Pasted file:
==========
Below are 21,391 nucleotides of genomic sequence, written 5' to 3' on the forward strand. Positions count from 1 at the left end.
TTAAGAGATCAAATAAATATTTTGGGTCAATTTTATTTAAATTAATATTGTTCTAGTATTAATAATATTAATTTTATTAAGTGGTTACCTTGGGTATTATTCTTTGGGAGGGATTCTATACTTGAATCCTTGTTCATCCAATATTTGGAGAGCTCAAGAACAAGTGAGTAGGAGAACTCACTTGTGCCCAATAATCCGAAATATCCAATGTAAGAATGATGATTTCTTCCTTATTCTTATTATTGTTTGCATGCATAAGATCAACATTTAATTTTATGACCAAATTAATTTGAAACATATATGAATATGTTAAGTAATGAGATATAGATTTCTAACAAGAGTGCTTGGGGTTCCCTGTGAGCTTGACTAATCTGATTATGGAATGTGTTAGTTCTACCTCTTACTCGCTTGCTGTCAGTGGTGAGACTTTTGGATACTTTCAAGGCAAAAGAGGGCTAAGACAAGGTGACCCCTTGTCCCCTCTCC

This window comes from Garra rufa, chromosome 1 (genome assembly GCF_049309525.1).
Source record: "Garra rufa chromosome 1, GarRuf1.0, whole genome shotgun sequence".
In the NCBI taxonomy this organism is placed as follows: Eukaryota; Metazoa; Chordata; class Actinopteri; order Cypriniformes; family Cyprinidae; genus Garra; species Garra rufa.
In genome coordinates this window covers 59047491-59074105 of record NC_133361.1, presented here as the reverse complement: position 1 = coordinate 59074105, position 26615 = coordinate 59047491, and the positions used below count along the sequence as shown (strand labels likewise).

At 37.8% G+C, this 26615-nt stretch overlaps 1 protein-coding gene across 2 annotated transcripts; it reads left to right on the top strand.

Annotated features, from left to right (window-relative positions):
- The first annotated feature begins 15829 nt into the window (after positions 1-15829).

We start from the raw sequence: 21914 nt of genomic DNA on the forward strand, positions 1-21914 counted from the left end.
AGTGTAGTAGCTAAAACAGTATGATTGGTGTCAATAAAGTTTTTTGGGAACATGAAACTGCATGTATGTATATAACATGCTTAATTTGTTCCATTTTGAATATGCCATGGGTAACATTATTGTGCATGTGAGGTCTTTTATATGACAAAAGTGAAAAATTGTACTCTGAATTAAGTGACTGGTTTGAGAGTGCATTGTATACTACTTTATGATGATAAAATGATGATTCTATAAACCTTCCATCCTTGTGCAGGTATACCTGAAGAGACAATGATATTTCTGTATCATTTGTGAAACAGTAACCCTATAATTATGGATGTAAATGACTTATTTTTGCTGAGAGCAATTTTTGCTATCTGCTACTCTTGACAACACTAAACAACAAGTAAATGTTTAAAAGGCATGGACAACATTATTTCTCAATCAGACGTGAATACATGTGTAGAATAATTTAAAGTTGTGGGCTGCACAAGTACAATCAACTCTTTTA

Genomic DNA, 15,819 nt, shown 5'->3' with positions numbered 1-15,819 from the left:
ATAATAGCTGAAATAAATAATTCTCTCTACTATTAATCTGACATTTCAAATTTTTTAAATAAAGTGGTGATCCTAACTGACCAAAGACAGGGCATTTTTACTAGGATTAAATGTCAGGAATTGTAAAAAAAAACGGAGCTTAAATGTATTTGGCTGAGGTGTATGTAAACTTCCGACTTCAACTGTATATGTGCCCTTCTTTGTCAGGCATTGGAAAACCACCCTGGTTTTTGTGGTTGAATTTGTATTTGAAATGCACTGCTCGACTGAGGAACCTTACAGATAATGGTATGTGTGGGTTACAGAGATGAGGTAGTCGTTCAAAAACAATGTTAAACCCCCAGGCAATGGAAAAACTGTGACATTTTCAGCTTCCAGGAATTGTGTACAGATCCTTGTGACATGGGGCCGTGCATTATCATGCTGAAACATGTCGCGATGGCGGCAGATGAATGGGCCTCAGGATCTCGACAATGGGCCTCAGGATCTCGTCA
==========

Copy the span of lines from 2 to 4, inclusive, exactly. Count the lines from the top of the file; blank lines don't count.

TTAAGAGATCAAATAAATATTTTGGGTCAATTTTATTTAAATTAATATTGTTCTAGTATTAATAATATTAATTTTATTAAGTGGTTACCTTGGGTATTATTCTTTGGGAGGGATTCTATACTTGAATCCTTGTTCATCCAATATTTGGAGAGCTCAAGAACAAGTGAGTAGGAGAACTCACTTGTGCCCAATAATCCGAAATATCCAATGTAAGAATGATGATTTCTTCCTTATTCTTATTATTGTTTGCATGCATAAGATCAACATTTAATTTTATGACCAAATTAATTTGAAACATATATGAATATGTTAAGTAATGAGATATAGATTTCTAACAAGAGTGCTTGGGGTTCCCTGTGAGCTTGACTAATCTGATTATGGAATGTGTTAGTTCTACCTCTTACTCGCTTGCTGTCAGTGGTGAGACTTTTGGATACTTTCAAGGCAAAAGAGGGCTAAGACAAGGTGACCCCTTGTCCCCTCTCC

This window comes from Garra rufa, chromosome 1 (genome assembly GCF_049309525.1).
Source record: "Garra rufa chromosome 1, GarRuf1.0, whole genome shotgun sequence".